"…the purest form of cosmic horror, what Lovecraft summed up as the 'idiot god Azathoth,' or what Tim Powers evokes with the djinn in Declare— an intelligence so foreign, so inaccessible, that it can only appear mad or idiotic to us despite its immensity. "
The aboleth, being the closest thing in the Manual to an Old One, has to incarnate this immensity. This is much harder in D&D than in Call of Cthulhu. In Cthulhu there's already an implied understanding of the relevance of psychotic systems to the players: the players know they will discover a murder or a distortion in reality, the players know this will be the work of a thing or the agents of a thing, the layers know there will be knowledge (books, cryptic markings) and these will relate to the thing, and they know the thing, when confronted, will be terrible. A paranoia about being embedded in an awful system is right there on the character sheet from the moment of character creation: Cthulhu Mythos: 1%.
In D&D, the intimations that surround a Lovecraftian leviathan are cheek by jowl with intimations of marauding goblins and intimations of Tiamat and intimations of Loki and every other horror-myth-complex around. If the clues don't all point to Cthulhu, the cosmic horror loses its totalized and totalizing quality--its underneath-everythingness--which is the source of the horror.
And these systems don't match: Loki cares about humans (tricking them), so does Satan (temptation)--Cthulhu doesn't.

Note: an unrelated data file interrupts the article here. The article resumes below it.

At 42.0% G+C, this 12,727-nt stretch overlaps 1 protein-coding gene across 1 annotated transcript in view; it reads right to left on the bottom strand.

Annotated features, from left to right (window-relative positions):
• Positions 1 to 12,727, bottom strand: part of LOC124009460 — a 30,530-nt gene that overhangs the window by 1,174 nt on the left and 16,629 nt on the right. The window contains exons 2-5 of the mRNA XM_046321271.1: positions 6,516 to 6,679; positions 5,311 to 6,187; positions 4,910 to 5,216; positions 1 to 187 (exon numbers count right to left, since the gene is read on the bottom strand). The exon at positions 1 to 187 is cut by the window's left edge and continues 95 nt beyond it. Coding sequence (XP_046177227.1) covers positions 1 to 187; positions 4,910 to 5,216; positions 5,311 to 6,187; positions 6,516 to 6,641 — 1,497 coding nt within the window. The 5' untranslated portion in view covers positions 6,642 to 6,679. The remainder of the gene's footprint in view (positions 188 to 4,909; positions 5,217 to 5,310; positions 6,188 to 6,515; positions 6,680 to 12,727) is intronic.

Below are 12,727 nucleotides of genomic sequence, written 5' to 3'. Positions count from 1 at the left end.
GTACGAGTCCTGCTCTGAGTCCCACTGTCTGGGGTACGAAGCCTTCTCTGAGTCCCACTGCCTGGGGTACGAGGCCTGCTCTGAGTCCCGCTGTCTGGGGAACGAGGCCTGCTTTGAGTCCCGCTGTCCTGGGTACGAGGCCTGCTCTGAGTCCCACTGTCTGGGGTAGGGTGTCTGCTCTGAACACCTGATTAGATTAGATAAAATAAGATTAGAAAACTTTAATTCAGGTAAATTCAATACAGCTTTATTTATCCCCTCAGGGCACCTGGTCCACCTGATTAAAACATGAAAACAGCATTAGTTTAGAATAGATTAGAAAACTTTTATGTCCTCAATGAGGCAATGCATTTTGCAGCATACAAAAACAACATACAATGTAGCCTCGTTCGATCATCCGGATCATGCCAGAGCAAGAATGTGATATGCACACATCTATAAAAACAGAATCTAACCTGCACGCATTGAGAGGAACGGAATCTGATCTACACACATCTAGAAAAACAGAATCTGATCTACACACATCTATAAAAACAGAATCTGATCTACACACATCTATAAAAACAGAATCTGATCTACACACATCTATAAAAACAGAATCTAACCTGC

I can't think of any easy answer to write into the entry--the only answer would have to be in the GMing. The GM has to build up the alienness slowly, with attention to where the players are at, moodwise.
Metaphysically, I have maybe the beginning of an idea--In A Storm of Wings, M John Harrison creates the Sign of the Locust, which seems to be an insect cult.
The Sign of the Locust is unlike any other religion invented in Viriconium. Its outward forms and observances - its liturgies and rituals, its theurgic or metaphysical speculations, its daily processionals - seem less an attempt by men to express an essentially human invention than the effort of some raw and independent Idea - a theophneustia, existing without recourse to brain or blood: a Muse or demiurge - to express itself.
Which turns out to be what it is: there are alien insects from another world who are slowly supplanting our incompatible human reality with theirs--re-dreaming the whole world so it always was a different way.
True Detective also suggests the killers believe themselves to be in contact with another world--rather conveniently, Carcosa--which we have a supplement all about.
So the aboleth--unlike the demon, devil, quasit--does not belong. Not just to the planet, but to this version of history. It's an intrusion from a completely different interpretion of the planet--from a Carcosa-Earth or a Kadath-Earth.
The Old Ones are non gods, from the wrong Earth, and they are in a war of philosophy. The realm of their adherents--the sea elves and cannibal mermaids--is the water and there is more water than land. The sea is different, and divisions disintegrate there. The total incompatibility of the story of the aboleth-reality with what happened here in ages past during the long wars between all the bearded, spear-carrying gods is real--but they're working on it.